I remembered the story of Magellan’s slave, Enrique, and an article by one of our leading historians, Carlos Quirino, who concluded that Enrique — who was technically the first man to go around the world — was Filipino, from one of the Visayan islands. According to Pigafetta who recorded Magellan’s voyage, Enrique spoke Butuanon, one of the Visayan languages. Of course, there was no Filipinas then; even Lapu-Lapu couldn’t be labeled Pinoy.

The first journey is a child’s totally dependent on parents. This crossing is slow, often parallel to the child’s growing up physically and is almost always pleasant. It had amazed me to see slum children using only their imagination to escape the deadening reality that confines them, to enter that realm of the imagination which allows them freedom so that even at a young age, they are already making such crossings without being aware of making them.

In Viajero, the six-year old orphan, Salvador dela Raza who is also the narrator and main character, is smuggled to San Francisco from the jungle and the travail of war by his adopted father, a black captain in the US Army quartermaster service. In World War II, the Negroes were segregated from the whites. The crossing, therefore, is in several dimensions — racial when Salvador comes to know about the black world and all its ironies, and the journey from a primeval existence to the urban modernity of a big American city.

Salvador’s immersion in the black world is not traumatic for in a sense, the boy is also colored. His foster parents are fair-skinned and could pass for white if they wanted to.

For some — artists particularly — a “crossing’ sooner or later diminishes the individual personality or strengthens it depending on the individual’s spirit. The familiarity with what were once exotic and strange surroundings, of idioms, soon affect him the way a red hot iron cools off when immersed in cold water. But note how the iron rod has become stronger, tougher, as compared to what it was when it became soft and malleable in intense heat. This develops slowly in Salvador dela Raza. A young man with all the money in the world, he becomes more caring as he ages.

This — not the wealth — has also been my own experience, the hardening of beliefs as I grew older.

I was a voracious reader. I enjoyed all those Victorian novels that transported me to unexplored territories, to exotic vistas, though fated to languish in my village. With this background, it was never difficult for me afterwards to portray rural characters.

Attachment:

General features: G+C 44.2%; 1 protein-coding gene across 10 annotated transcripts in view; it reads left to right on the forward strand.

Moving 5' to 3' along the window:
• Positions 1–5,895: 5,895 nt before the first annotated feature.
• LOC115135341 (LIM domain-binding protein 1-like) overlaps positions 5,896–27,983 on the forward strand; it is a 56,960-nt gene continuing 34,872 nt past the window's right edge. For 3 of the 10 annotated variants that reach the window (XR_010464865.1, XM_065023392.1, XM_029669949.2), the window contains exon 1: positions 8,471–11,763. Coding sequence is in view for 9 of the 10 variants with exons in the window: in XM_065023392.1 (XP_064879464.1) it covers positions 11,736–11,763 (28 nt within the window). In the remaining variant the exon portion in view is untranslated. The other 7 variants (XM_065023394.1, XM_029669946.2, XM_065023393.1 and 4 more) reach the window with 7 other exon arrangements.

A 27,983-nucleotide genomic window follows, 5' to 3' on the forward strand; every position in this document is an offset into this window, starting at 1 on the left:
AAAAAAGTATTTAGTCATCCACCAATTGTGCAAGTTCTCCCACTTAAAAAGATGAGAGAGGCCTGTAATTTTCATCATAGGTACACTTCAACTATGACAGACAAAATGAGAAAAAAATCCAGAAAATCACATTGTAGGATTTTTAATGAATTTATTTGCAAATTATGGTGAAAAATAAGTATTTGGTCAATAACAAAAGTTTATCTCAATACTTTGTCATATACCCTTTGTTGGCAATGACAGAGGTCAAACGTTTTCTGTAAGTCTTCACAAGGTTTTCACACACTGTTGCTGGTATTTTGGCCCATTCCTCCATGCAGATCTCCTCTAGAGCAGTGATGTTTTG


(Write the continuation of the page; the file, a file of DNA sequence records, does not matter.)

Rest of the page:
Colonialism as identity

Viajero is a novel about our history. In it is also a recognition of the racial problem in America and the racist attitudes of elite Filipinos. Three centuries of Spanish rule implanted not just Spanish genes but Spanish vices, for a colonized people usually imbibe their colonizer’s vices more than their virtues.

When we looked at a colonized people, we must not fail to look at the character of their colonizer. To my mind, the Spanish character was shaped by the Spanish Inquisition, a religious and moral aberration that began in the 14th century on to the middle of the 19th. Remember, the Spanish Inquisition was autonomous, independent of the Vatican, and supported by the Spanish rulers themselves. Its basic law, aside from the condemnation and execution by burning of heretics, was “Limpieza de Sangre,” the cleansing of the blood. All those without Spanish blood — particularly the Moros and the Jews — although they had lived in Spain for generations, were not allowed to hold public office. The Inquisition was responsible for the Spanish compulsion to authoritarianism, to racism. It did not reach the Philippines as an institution but all the Spaniards who came to the Filipinas were affected by it.

Unlike in Spanish America, in Mexico for example, Spanish was not taught to the Indios as the friars learned the native languages and preached in these languages. Our colonial past made me presume that I would find affinity with Spain. When I first went there in the 1950s, I found out that Spain was distant, alien, unfamiliar and without the landmarks that I had presumed would sprout all over the place. I tried to look back into my own childhood and realized that within me was a loathing — hatred would be too strong a word — for things Spanish because of my reading of Rizal’s novels. I also remembered how the Spanish mestizo landlords dispossessed us.

I had to temper this bias consciously, knowing as I did, that there was another Spain, the Spain of Cervantes, of Garcia Lorca, the noble and egalitarian Spain that resisted the Inquisition and Franco himself. This is the august Spain that nurtured Rizal, the ilustrados, not the Falangista Spain whose tentacles had reached out to Filipinas, not the mestizos or their offspring who, to this very day, look down on the Indios — that’s us.